Monday, August 20, 2007

Iron Butterflies

As I was reading earlier this week about Jamie Foxx's upcoming role as Nathaniel Anthony Ayers, Skid Row homeless musician turned Disney concert hall performer -- it reminded that I wanted to go back to the multi-part Skid Row feature I read in the LA Times right after we moved downtown.

(photo is of Joe Michaels - Francine Orr/LAT 2005)

Over the course of a month - October of 2005 - LA Times reporter Steve Lopez authored a series of articles looking at the desparation and insanity of life on Skid Row. Someone in San Francisco actually told me about it, when we moved to 4th & Main I finally read it. It's a hard series to read and I can only imagine how hard it was to write. Lopez toured the missions, the alleys and the support services that house the homeless pandemic in downtown Los Angeles. His story even got the attention of the Mayor who turns up in the wheelchair piece meeting the homeless in the courtyard at the Midnight Mission.

I don't know much about Steve Lopez beyond what's in his biography on the Times website. But I know that if you read his series - and you may not get through the whole thing - but if you do read it, you will take away a humanizing picture of a crisis that all of us living downtown are trying to get our heads around.

Click here for a link to the stories Steve wrote back in 2005. I'm not sure much has changed since then.

One thing that frustrates me about living downtown is feeling that one way or another, we are all looking the other way; because we have to maybe - or because we don't know what else to do. I try to be informed and understand the issues but after that I am at a loss. I'm not opposed to volunteering or trying to getting involved, but I'm pretty sure we can't volunteer our way out of this one. It will take a citywide, series of initiatives that tackle what are clearly long term problems to deal with the spectrum of issues that this community is facing.

One night Orlando Ward, who heads the Midnight Mission, explained to me that you see a kind of bell curve in the homeless population. There are the recently evicted/recently homeless who maybe had a job but lost their apartment or vice versa and who have landed on the streets simply because they are poor and lacking a safety net (this is often the case for homeless families/kids). Then there is another shade of folks who started out in that boat, but who have since sucumbed to the hardening of the tented life and will struggle more to get back on their feet, after that there's a pretty sizeable population that is facing drug/alcohol addiction along with living on the street and whether it was a cause or effect some level of depression or mental illness. Then the curve drops off to the other end of folks who have no chance. They have either been homeless for so long or have such severe mental illness that the damage might be irretrievable. I imagine some of these folks who are older could be victims of Reagan-era VA closures or cuts in funding for housing for the mentally ill. Where schizophrenia or severe untreated depression combined with the hopelessness of their situation have had devastating effects.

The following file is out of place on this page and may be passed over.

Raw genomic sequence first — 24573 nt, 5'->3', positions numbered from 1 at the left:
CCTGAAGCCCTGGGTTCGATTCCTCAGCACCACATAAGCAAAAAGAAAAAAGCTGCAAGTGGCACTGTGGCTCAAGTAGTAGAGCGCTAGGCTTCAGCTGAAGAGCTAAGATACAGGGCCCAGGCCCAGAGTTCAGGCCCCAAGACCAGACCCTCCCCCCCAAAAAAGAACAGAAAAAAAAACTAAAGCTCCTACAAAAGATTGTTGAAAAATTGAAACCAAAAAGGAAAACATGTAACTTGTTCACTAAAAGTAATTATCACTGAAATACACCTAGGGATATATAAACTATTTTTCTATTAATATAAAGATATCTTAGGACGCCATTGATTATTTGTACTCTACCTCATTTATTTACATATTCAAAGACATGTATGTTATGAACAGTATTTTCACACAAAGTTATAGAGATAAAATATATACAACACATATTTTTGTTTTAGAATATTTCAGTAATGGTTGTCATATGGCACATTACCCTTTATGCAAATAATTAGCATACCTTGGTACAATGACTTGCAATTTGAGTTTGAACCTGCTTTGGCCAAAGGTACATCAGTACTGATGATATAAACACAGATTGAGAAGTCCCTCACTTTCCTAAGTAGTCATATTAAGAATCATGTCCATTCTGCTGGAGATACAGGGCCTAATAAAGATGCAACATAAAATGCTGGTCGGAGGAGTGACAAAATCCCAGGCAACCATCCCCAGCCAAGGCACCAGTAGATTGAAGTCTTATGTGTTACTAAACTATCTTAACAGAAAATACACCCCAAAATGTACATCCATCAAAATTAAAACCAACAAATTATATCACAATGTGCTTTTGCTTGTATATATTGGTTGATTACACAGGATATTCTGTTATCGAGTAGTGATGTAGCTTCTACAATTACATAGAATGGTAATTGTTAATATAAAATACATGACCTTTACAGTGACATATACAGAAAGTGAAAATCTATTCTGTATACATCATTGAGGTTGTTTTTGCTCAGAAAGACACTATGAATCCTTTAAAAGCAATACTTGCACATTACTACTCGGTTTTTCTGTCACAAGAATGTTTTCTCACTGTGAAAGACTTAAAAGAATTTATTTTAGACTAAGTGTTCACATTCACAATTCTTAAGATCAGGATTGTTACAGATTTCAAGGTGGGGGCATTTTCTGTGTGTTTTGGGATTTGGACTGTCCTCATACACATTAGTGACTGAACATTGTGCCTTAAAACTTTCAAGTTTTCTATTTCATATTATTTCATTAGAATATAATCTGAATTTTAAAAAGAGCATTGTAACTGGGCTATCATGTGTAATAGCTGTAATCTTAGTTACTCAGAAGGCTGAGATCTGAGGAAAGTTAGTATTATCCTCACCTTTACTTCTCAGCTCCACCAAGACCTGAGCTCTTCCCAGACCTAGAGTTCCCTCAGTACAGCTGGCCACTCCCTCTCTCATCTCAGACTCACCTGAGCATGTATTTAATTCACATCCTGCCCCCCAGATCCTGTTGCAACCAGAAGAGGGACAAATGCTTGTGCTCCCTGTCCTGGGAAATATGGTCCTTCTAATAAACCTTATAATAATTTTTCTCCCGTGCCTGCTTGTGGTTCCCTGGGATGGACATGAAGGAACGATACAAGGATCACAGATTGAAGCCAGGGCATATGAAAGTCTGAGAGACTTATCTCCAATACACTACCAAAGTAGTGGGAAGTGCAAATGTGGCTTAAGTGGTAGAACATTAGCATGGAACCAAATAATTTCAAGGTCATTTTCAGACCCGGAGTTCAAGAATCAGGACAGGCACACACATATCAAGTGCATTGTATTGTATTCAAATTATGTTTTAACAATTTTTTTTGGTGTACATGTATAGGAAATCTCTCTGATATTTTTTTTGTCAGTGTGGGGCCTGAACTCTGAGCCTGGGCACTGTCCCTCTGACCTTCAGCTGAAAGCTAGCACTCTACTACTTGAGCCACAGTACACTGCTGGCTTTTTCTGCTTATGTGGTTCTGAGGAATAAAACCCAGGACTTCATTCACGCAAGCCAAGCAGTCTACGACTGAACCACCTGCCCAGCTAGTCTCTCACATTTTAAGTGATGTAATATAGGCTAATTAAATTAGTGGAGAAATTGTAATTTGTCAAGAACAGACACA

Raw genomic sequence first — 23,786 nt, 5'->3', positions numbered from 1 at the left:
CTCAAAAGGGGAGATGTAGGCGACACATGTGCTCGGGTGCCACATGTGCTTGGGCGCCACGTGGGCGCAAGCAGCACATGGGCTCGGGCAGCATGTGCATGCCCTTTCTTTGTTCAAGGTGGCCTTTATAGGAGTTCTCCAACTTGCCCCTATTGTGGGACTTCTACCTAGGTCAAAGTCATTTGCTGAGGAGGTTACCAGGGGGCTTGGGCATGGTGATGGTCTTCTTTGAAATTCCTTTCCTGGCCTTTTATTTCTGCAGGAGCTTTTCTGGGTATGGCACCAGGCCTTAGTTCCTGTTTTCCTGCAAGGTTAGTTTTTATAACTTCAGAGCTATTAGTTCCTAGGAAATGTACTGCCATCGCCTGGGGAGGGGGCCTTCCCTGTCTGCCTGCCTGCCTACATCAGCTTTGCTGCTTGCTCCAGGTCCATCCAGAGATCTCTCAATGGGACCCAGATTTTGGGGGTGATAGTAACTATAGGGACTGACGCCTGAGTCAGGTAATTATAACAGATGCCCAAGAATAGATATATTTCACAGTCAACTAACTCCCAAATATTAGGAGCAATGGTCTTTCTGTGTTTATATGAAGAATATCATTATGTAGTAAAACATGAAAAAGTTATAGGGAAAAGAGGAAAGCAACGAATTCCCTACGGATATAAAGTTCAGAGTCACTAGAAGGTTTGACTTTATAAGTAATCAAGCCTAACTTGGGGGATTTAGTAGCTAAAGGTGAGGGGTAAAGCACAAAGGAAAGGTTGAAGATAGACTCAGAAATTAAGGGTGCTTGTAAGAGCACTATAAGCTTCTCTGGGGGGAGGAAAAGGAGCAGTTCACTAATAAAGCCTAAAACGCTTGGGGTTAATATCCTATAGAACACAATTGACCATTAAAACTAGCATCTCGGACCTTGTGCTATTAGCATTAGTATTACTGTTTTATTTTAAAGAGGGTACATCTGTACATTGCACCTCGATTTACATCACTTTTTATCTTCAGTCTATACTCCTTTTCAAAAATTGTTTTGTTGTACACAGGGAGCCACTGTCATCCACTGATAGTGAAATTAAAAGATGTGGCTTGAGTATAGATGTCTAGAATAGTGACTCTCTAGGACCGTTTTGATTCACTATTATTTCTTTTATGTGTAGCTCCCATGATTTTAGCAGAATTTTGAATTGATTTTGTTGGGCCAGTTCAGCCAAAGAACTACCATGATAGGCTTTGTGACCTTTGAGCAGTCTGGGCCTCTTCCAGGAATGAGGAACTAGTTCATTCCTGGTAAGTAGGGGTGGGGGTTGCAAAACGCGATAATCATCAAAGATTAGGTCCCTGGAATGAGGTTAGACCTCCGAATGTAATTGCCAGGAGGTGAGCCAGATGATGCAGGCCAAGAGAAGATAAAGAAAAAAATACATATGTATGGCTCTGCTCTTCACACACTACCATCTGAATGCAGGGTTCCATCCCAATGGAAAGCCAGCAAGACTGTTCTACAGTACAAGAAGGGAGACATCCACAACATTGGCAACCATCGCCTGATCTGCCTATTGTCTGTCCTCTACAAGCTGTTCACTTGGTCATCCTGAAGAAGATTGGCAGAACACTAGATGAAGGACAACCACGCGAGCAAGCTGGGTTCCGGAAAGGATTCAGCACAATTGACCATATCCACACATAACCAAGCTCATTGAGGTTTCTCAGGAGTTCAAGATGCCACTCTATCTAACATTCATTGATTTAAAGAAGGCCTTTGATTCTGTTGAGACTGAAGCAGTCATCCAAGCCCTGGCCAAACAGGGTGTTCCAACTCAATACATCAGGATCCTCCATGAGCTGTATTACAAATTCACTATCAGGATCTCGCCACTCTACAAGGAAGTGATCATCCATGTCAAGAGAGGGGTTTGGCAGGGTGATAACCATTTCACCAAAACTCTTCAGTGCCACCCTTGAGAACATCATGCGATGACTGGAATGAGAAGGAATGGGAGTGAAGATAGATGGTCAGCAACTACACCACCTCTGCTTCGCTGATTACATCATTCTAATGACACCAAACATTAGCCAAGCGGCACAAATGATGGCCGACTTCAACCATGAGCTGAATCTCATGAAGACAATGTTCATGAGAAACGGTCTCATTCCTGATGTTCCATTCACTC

Ward says for the people on extreme ends of the "bell curve" there are more obvious solutions for those at the beginning of their stay on the streets - housing might be all that's needed. For the folks at the other end of the curve it might be long term inpatient treatment. It's the folks in the middle in the most complicated spot. I went to a meeting at the James Woods' center where one formerly homeless activist said "if you haven't been homeless you can't imagine how low your self esteem gets, you just get used to people looking at you like you have a tail." I couldn't shake that thought. The feeling of invisibility, of shame and the way that might shatter your psyche.

In the end I think it is the labryinth of addiction, of mental illness, the sheer anxiety of having no place to live, no place that is safe and no guarantee of the basic requisites for life, food, water, shelter that leaves I think many politicians bewildered. Where even to begin? And for many it seems like a long-term problem in what for many elected officials is a short term career. Most politicians want a fight they can win, something they can point to as they term out of one office and head for another. It's hard to imagine Skid Row fitting that bill.

Still, I have been waiting for some kind of platform of issues to emerge maybe from City Hall - or the City Council - waiting for one of our leaders to step to the plate and say if we did x, y & z we'd be on track to making improvements in this nightmare. But I gotta say it seems like a slow train coming.

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